When people talk about Chapter 13 bankruptcy, they often refer to it as a plan for those with a regular income. In fact, the U.S. Courts call it a wage earner’s plan. This is starkly different from other types of bankruptcy.
Why does it have this nickname? The reason sheds light on the unique goals of Chapter 13, which are often far different than people assume.
Creating a repayment plan
The overall goal of Chapter 13 is to set up a repayment plan. There is a common misconception that bankruptcy always means that:
- You have no money on hand.
- You have no money coming in.
- You can never pay your debts back.
- You need to erase those debts without paying them.
However, many people simply have too much debt or they have debt that is structured in a way that just doesn’t make sense with their current income levels.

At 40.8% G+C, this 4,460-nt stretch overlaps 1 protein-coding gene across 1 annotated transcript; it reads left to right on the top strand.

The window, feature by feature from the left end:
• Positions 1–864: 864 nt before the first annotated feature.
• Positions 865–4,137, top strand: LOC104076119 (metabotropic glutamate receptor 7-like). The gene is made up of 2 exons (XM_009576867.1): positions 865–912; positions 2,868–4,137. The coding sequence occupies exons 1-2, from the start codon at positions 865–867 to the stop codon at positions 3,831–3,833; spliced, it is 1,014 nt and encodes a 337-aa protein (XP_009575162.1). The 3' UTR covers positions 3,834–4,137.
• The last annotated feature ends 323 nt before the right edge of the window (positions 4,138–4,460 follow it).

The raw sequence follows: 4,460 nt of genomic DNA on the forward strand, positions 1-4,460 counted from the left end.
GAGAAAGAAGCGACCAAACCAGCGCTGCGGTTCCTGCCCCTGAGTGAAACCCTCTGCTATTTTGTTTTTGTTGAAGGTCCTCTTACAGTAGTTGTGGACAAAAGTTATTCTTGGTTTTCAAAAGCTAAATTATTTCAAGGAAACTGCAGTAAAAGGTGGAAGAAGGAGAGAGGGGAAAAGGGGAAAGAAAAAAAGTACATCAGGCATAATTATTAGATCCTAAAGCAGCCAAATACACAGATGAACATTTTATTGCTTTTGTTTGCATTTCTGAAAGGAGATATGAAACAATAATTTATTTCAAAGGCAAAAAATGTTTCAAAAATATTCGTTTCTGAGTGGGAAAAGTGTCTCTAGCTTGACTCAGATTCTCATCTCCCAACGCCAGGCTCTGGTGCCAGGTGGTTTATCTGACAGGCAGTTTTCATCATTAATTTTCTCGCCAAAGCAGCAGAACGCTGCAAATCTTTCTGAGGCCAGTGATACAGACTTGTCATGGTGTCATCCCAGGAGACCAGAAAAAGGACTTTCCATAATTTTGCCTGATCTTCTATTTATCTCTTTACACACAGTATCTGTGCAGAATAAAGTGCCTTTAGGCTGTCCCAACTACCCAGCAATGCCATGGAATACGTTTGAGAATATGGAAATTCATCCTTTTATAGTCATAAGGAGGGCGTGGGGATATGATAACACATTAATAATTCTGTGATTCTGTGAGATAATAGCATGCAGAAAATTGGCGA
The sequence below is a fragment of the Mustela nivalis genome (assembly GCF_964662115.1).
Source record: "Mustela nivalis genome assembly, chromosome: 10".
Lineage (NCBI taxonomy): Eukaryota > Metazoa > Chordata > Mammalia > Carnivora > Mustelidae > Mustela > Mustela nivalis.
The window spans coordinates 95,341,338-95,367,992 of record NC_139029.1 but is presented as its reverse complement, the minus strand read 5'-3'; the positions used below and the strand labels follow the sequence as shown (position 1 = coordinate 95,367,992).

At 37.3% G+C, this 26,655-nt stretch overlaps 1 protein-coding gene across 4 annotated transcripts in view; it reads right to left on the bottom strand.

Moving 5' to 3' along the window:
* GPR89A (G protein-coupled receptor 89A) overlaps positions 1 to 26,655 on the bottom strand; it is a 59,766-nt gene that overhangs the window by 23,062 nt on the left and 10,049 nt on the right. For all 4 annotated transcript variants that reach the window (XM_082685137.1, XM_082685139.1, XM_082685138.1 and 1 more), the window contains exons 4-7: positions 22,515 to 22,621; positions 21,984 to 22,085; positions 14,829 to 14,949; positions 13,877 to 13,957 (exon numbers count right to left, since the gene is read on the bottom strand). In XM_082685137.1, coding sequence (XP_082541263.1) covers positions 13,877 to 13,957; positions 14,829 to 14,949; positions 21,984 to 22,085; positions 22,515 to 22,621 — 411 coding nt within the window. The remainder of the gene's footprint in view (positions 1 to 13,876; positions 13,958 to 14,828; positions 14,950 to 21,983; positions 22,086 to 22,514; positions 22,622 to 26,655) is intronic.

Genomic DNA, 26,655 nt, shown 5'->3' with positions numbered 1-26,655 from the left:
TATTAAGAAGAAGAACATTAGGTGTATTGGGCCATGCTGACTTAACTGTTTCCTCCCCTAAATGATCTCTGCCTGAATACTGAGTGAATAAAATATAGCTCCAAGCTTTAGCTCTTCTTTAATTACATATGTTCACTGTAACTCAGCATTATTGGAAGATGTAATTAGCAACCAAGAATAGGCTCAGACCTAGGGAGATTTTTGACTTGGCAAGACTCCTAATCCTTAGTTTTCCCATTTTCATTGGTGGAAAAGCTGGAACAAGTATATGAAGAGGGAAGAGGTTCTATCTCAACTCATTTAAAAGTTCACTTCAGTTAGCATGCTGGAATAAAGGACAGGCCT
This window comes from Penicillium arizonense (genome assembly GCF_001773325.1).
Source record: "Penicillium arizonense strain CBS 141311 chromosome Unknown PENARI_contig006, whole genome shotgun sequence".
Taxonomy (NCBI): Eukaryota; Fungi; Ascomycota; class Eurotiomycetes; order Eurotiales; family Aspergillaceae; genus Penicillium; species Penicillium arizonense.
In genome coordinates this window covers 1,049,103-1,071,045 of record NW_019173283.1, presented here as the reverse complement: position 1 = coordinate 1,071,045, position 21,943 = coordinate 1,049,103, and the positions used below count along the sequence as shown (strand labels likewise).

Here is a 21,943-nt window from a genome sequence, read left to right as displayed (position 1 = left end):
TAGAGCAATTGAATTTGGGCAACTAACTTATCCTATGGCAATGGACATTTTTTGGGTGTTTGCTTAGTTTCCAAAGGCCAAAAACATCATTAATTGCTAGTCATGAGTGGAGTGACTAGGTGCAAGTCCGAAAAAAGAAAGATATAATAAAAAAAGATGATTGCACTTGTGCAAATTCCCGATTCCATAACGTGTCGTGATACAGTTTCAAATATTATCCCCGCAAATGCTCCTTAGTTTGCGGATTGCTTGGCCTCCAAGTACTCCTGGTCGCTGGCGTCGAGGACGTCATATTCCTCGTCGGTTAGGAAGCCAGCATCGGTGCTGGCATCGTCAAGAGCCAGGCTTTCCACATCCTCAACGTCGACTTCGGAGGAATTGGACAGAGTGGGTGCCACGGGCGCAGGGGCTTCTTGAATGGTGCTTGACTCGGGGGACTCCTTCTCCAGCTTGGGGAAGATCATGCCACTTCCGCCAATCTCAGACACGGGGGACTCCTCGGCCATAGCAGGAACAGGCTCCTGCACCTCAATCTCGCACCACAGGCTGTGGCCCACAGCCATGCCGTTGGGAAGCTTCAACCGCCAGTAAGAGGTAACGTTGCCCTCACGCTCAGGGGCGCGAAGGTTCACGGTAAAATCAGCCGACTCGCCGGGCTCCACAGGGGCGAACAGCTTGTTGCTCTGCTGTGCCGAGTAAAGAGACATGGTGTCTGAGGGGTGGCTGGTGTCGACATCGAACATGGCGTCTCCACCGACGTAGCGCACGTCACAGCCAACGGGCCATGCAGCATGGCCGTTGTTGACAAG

For instance, maybe you’re a small business owner who did not quite get your income forecasts correct. You took on debt based on how much you thought you’d earn, but you’ve earned 75% of that amount.
This does mean that your debt is unsustainable and you’re having trouble paying it back, but it certainly doesn’t mean that you have no income. You still do bring in money consistently. You don’t need to erase your debt. You just need to set it up in a way that works for you.
Chapter 13 does this by creating a repayment plan. These typically last for three to five years. The debt you have now gets spread out so that it works with your current income. This is a way of managing debt, not eliminating it. You still pay it back over time, and your business can keep operating while you do. Don’t assume you have to close your doors. As long as you’re earning money, there are solutions you can use.
Getting the process started
If you need to file for bankruptcy, be sure you know exactly what options you have. It’s very important to select the right one for your situation.